Dry Hole Slick


Thomas B. Slick was born in Pennsylvania in 1883. In his early 20's he migrated into Central Oklahoma and started leasing land in an area SW of Tulsa containing several rather pronounced surface highs along the Cimarron River. Seeps existed near these surface humps that often bled oil into the river.


After drilling ten straight dry holes he became known as "Dry Hole Slick." Persistence won out, however, and his fortunes changed significantly when he drilled the Wheeler No. 1 in 1912. The well roared to life at 2,300 feet and produced 417 BOPD. Slick capped and buried the well, covered up the oily soil from the gusher, and proceeded to lease thousands of acres in the area. With his position completed, he commenced to discovering the Cushing Oil Field and went from being called Dry Hole Slick in Oklahoma oil history... to the King of Wildcatters.


Above, Wheeler and Bartlesville wells located along and actually IN the Cimarron River; 1916


At the peak of its production in 1917, Cushing/Drumwright Field produced nearly 310,000 BOPD from over 3,000 wells. The oil from the Wheeler and underlying Bartlesville sands were of such good quality, dozens of refineries sprung up in the immediate area and by 1918 Cushing Field was the largest in Oklahoma and its production provided 25% of all of America's gasoline needs.



Cushing, Oklahoma, now, of course, is known as the hub of American pipelines, storage facilities and and US oil inventory accounting. Vast storage tanks overlie some of what use to be the great Cushing Field.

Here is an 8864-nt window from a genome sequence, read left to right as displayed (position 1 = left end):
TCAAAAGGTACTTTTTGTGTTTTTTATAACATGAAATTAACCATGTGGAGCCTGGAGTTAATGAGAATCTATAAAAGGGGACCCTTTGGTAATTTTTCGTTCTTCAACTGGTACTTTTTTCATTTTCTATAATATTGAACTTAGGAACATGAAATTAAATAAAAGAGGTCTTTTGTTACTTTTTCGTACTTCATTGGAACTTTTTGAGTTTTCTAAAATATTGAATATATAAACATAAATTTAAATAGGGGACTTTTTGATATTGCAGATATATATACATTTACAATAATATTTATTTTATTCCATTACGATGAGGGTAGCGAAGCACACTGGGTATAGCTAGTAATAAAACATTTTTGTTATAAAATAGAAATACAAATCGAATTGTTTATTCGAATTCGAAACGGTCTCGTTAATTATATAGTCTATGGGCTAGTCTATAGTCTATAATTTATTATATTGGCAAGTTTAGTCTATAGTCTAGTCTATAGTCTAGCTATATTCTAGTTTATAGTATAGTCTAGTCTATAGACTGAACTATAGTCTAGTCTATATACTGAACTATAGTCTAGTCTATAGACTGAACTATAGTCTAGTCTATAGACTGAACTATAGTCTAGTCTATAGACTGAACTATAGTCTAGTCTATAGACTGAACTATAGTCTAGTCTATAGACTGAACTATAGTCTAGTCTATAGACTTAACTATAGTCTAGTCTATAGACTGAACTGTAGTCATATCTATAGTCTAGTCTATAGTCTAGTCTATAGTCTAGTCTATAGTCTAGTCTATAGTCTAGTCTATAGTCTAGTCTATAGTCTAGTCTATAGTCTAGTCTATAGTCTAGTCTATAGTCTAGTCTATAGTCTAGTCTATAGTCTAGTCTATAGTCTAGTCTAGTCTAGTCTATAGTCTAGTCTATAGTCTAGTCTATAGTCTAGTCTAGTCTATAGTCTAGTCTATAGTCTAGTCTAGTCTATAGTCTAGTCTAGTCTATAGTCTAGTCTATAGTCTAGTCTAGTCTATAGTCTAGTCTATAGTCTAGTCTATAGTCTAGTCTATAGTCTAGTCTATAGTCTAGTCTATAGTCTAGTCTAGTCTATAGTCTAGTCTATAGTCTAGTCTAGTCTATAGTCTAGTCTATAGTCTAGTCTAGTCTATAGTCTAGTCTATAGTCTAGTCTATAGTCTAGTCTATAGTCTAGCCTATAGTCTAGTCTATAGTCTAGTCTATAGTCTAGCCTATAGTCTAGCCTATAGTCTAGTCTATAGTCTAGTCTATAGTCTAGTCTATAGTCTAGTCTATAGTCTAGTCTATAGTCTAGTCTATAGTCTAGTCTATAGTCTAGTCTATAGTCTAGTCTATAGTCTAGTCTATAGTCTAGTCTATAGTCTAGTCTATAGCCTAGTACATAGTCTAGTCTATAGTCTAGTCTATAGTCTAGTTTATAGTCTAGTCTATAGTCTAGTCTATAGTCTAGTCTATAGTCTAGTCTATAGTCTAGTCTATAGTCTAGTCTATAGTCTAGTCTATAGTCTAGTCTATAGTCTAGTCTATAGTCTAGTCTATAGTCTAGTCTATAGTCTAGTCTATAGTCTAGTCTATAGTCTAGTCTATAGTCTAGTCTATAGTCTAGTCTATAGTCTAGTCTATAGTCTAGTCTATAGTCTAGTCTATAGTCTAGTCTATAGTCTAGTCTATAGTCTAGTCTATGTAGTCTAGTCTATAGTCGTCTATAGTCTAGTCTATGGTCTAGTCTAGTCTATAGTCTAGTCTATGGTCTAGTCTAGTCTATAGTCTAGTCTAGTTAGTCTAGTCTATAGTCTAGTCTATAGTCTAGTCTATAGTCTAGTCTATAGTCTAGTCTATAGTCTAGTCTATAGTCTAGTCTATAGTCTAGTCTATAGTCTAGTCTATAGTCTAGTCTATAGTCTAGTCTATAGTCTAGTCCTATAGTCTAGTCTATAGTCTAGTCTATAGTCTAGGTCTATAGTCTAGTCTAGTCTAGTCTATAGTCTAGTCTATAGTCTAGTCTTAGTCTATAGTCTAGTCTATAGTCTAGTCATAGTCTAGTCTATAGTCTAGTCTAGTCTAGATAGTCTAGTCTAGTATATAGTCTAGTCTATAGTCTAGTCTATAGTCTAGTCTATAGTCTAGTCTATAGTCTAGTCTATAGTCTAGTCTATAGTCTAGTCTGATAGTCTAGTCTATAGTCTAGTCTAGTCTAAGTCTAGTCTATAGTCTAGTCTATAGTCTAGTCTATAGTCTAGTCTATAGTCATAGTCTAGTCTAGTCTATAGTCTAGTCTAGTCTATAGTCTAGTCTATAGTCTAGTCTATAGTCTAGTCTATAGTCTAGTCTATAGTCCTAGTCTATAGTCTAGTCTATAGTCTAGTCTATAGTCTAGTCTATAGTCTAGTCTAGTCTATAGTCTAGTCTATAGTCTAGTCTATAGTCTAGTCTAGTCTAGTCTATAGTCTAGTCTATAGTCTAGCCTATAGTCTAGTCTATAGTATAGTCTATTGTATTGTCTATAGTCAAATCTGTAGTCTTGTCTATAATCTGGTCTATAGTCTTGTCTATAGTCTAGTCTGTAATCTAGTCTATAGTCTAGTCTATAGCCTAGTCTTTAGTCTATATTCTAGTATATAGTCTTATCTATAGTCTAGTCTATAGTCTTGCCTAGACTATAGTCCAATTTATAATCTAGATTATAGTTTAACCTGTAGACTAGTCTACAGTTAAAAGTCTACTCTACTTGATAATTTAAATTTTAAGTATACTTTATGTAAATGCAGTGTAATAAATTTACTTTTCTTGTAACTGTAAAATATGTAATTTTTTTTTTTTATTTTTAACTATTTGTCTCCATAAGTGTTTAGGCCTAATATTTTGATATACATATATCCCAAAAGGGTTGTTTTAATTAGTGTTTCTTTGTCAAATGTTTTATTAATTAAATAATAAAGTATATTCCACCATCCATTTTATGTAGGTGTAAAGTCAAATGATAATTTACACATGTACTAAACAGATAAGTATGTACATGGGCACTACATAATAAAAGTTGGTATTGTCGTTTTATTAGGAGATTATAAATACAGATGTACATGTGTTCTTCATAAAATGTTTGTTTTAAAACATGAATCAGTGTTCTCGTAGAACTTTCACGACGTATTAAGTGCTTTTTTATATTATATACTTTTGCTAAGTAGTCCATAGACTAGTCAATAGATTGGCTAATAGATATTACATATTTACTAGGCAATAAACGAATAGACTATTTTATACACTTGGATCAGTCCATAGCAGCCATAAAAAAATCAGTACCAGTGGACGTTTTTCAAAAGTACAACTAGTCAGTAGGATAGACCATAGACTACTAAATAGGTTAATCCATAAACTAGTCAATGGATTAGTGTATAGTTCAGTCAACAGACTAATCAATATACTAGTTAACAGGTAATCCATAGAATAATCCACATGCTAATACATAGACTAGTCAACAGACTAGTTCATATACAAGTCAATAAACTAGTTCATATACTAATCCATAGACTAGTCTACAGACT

At the height of the Cushing boom a little community sprung up to house oil field workers, tank and pipe line builders, and the community grew into town status, named Slick, Oklahoma, naturally.

Throughout the 1920's, Slick had a population of 5,000 people. By 1932 production in the field dropped to 5,000 BOPD and today Slick, Oklahoma is essentially an abandoned reminder of an era past and has fewer than 300 people in it.


When the boom was over and the town abandoned in 1929 it was though a virus had caused all the people to suddenly just... leave. The following four photographs were taken of Slick, Oklahoma in 1938 by the renown photographer, Russel Lee, courtesy the Library of Congress:

A 1938 photograph of Slick, Oklahoma shotgun houses for oil field workers abandoned with the laundry still hung out to dry.


Bolted steel, welded steel and banded wooden

tanks outside Slick, Oklahoma









Right, an abandoned cable tool rig, 1938 and below

the Slick, Oklahoma Railroad Depot, once crowded with lease buyers, oil traders, hands, outlaws and whores, completely abandoned by 1938

In 1916, Mr. Slick and his wife had the first of three children, a son named, Tom Slick, Jr. who inherited part of his father's vast fortune, grew up in Oklahoma, had degrees from Yale, Harvard and MIT, and lived most of his life in San Antonio. Junior developed. among other things, tilt wall construction and the Southwest Foundation For Biomedical Research. He stayed out of the oil business, save for an occasional exploration deal or two, but became fabulously wealthy in his own right. He was flamboyant, owned his own airplanes and visited the Argyle Club in San Antonio, often, where friends of mine knew him quite well.

Tom Jr. hunted and fished all over the world, became good friends with famous Hollywood actors like Jimmy Stewart, mounted expeditions into the Himalayas is search of the Yeti, to Scotland for the Loch Ness Monster and spent millions of dollars on research, and search, for Bigfoot in Northern California.


Tom Slick, Jr. died in 1962 in an airplane crash in Montana. He was 46, the same age of his famous father's death.

Click the image above, a replica of a Yeti hand from Nepal, to read about Tom Slick, Jimmy Stewart and 'The Strange Saga of the Stolen Yeti Hand'